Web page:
IPS Services Help Wake County’s Robert Mitchell Gain Independence
Robert Mitchell struggled finding a job that would help him gain independence. Health issues such as knee and back injuries and difficulties in the job search were roadblocks to finding employment.
Early in 2019, Mitchell was referred to Monarch’s Individual Placement and Supports (IPS) team in Wake County from Vocational Rehabilitation. He was paired with Employment Peer Mentor Marcilla Smith, CPSS, who worked with him on creating a resume to provide employers his work history and polishing his interviewing skills to better express how his skills would fit the role.
Monarch’s IPS service, through Enhanced Services, is a person-centered, behavioral health service with a focus on employment, that provides assistance in choosing, acquiring and maintaining employment within the community.
Danita Horton, team lead for the Wake County IPS staff, said Mitchell is a man of few words but the staff worked with him to help him understand what an employer is looking for and what is important to make known during the interview process.
“They helped me look for jobs, attend seminars and helped me in a lot of aspects of my life,” Mitchell, who is diagnosed with schizophrenia, said of the IPS staff. Smith also assisted Mitchell overcoming barriers such as transportation issues.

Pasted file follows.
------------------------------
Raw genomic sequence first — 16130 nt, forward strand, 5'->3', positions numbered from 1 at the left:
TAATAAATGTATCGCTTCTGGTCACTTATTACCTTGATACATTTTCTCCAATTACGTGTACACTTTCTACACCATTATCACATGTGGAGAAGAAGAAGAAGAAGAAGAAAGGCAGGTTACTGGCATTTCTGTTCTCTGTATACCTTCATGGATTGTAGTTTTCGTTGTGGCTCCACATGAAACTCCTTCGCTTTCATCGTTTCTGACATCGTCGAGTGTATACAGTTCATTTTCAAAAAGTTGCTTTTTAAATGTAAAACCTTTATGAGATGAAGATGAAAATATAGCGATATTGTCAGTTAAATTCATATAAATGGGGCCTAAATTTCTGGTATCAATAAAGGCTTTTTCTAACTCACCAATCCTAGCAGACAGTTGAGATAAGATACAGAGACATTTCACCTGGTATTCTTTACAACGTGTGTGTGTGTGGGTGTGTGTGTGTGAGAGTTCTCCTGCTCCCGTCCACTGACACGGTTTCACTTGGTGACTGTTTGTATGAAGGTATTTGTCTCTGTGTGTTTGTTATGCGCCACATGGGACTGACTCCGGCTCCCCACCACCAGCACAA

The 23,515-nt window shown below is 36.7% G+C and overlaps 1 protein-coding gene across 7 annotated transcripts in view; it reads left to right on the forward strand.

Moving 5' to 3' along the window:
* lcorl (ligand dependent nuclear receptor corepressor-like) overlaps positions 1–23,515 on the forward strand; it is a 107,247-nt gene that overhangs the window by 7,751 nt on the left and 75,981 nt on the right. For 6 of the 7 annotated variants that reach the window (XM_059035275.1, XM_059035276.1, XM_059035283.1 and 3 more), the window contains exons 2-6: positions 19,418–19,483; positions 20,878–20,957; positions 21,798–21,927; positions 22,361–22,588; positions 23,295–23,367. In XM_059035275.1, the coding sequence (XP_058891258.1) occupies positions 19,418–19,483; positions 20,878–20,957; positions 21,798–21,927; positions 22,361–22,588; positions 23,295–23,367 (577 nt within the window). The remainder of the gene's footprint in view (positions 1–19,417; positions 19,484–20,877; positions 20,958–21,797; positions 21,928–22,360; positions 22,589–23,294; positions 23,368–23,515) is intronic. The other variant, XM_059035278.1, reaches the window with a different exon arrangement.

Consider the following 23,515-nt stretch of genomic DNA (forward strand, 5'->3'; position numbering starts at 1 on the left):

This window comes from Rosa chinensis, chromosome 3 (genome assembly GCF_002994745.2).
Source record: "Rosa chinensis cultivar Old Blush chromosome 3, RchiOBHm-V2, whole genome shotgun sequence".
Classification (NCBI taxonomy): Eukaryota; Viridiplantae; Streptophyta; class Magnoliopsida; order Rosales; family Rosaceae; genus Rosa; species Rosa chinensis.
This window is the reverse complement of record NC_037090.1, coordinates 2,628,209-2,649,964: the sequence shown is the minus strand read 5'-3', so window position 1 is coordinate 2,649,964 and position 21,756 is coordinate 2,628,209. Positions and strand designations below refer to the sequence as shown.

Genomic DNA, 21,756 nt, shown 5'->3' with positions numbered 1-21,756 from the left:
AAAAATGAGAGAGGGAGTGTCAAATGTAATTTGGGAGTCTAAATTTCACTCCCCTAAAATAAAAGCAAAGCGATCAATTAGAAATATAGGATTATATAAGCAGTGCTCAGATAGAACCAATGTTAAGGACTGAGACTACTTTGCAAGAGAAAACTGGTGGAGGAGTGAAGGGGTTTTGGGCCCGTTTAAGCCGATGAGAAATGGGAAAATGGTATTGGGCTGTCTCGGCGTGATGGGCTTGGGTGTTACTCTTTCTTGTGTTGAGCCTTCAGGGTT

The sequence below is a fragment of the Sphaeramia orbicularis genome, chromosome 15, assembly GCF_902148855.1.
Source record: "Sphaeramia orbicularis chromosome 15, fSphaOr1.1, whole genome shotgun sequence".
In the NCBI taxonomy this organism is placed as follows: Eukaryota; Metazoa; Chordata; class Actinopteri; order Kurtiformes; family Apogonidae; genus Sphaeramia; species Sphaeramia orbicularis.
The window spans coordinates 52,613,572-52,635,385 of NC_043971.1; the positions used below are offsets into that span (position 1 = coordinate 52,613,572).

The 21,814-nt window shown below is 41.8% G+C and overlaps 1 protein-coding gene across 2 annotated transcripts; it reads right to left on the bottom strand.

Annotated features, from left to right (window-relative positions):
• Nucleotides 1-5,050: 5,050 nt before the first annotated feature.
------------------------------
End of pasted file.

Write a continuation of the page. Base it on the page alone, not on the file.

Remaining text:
Today, Mitchell is employed as a front desk attendant at the Raleigh Inn, living independently and making plans for the future. After submitting his resume and going through the interview process, Mitchell was hired on the spot in February.
He shadowed with a co-worker during three days of training to learn the tasks needed for his role such as checking patrons into the hotel, learning how to process payments, and operating the security cameras. Mitchell said he appreciated having the IPS staff working on his behalf: “I knew I had somebody to help me out in case I had any troubles. They helped me look up information and fill out applications.”
Mitchell is grateful for Smith and Horton’s assistance, saying that without the IPS staff he most likely would still be looking for a job because of the barriers he had to overcome.
What does Mitchell recommend to someone in similar shoes struggling to find employment following a mental health diagnosis? “Seek help when you need it whether that means outpatient counseling or through a hospital,” he advised.
Mitchell appreciates the independence that has come with being employed and realizes the many positives in his life are thanks to steady employment. “After being employed and coming from a bad place that I never want to see again, becoming independent and making my own way is something that I really wanted,” he noted.
“I can look forward to better things in life and a better working experience,” Mitchell added. Both Smith and Horton affirm that Mitchell’s role of working with the public and patrons of the hotel has helped improve his social skills.
With employment working out well, Mitchell can focus on his social life and nutritional choices. “I am trying to be more outgoing and hang out with old friends,” he said, noting that it is easier now with a place to call home and his own vehicle. “Everything is going pretty good.”